Note: This is Day 26 (O.O) of my NaNoWriMo Writing Challenge. You can find the entry (which is quickly turning out to be my favourite one) for the previous day here. We also totally made flan today, and the entire day was busy and slow and too warm and amazing, but this is already the longest post I’ve made. If I were to write about the whole day, you’d easily be reading this until tomorrow.
There is a scent of vanilla floating in the cold, damp night.
And a warmth like a fireplace beckoning me over. One by one, everyone is pulled out of their rooms like moths to a flame.
If the kitchen was warm before, it is much warmer now with all these bodies so close together.
Without warning, the stove is on and the smells of tea and hot chocolate are suffusing the air. If it was almost uncomfortably warm before, the kitchen is now sweltering. Nevertheless, hot mugs are being passed around. Chatter is lighting the small kitchen up.
And the cake that brought everyone here in the first place is being sliced, the delicate fumes wafting in the air.
And as I take all this in: these content faces, the gentle laughs, the simple happiness of it, all I can think is how long until this all ends?
If the kitchen was sweltering before, it is much colder now.
“A place to drift off, to find yourself loosening up and catching quite the recreational nap, as sunlight would filter through the window and rest like a feather on one side of your face, all light and warm.”
I am so grateful for our little time-loop, our escape from the world. It’s not much, just a couple hours every Sunday, around 3 to 6, tea, cake and conversation or leafing through newspapers. A few hours of watching crap TV or of playing the same Mario Kart or Just Dance.
Sometimes, we all just lie down and ease into our own worlds, bodies still heavy and weary from the drudgery of the past week, and we don’t talk. We just shove each other around and gaze into our phones.
It seems a pity, doesn’t it?
You don’t see somebody for a whole week and when you do, you don’t even look at them. But we never needed that anyway. It was never about how much we talked or what we talked about. It was just about being there, all together. Like an agreed upon thing we never discussed, these Sundays at Nan’s place. Some place safe. Somewhere you always belonged even though you could freeze your bum off on the tiled floor if someone decided to sprawl all over the bed. A place to drift off, to find yourself loosening up and catching quite the recreational nap, as sunlight would filter through the window and rest like a feather on one side of your face, all light and warm. A time to suddenly notice the birdsong and the sounds of motorcycle engines roaring away. A place to reminisce or to tease (“I swear the mattress dipped half a metre down after you ate those 2 slices of banana bread.”) Or talk about the neighbours. Or complain about life and exams and expectations, or moaning about how there is nothing to do.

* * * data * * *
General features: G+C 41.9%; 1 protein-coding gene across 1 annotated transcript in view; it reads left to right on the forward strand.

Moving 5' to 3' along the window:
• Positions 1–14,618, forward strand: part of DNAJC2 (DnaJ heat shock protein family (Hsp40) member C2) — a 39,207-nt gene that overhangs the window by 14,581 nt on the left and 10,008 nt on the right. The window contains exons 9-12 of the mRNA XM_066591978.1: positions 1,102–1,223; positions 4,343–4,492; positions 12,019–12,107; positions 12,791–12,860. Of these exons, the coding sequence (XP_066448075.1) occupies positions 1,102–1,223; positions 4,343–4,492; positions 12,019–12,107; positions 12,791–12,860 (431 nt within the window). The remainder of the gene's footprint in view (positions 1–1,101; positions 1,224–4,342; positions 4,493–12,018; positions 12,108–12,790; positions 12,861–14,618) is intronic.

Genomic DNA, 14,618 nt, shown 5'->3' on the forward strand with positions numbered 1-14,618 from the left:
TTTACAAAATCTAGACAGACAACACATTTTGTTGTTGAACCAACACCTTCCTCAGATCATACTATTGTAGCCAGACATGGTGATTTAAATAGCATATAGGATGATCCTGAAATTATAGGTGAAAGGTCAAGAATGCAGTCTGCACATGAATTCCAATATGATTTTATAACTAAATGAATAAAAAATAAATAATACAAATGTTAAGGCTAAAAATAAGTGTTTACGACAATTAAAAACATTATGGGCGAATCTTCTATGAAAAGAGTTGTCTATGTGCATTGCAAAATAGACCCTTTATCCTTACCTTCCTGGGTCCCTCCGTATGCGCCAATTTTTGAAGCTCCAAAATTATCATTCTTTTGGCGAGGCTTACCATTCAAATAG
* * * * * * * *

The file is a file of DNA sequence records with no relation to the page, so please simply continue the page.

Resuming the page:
Just bring yourself, eat cake, drink tea, and be whatever the day wills you into.
“Guilty, childlike expressions on wrinkled faces hidden behind cards held up so high, the whirring fan no one hears anymore, and the rare, cool night air that is consumed in the concentration of human warmth”
Ice cubes melting in dark, bubbling soda, clinking as he twirls the tall glass dripping with condensation,
Humidity in the air, a stickiness that is here to stay and mosquitoes buzzing around, seasonal flies attracted to the light,
Laughter and shrieks, hands banged on the table, voices crying victory and monopoly bills flying in the air,
Guilty, childlike expressions on wrinkled faces hidden behind cards held up so high, the whirring fan no one hears anymore, and the rare, cool night air that is consumed in the concentration of human warmth,
Cold, red watermelon, juice dribbling down chins and hands, the rinds left lying in piles like beef ribs and T-bones after a barbecue,
Pimpled faces isolated, all tucked in an airless room, gazing into a phone, no longer whispering, but guffawing and teasing, cries of “Call her! Call her!”
Loud snoring and a body sprawled all over, TV commentators commenting to no one in particular, several clicks and giggles, “One more for the album”,
Good nights, thank yous and we’re goings, then 15 minutes chatting at the door, “Anyone want tea?”, a congregation in the kitchen, and a beautiful summer night that goes on forever.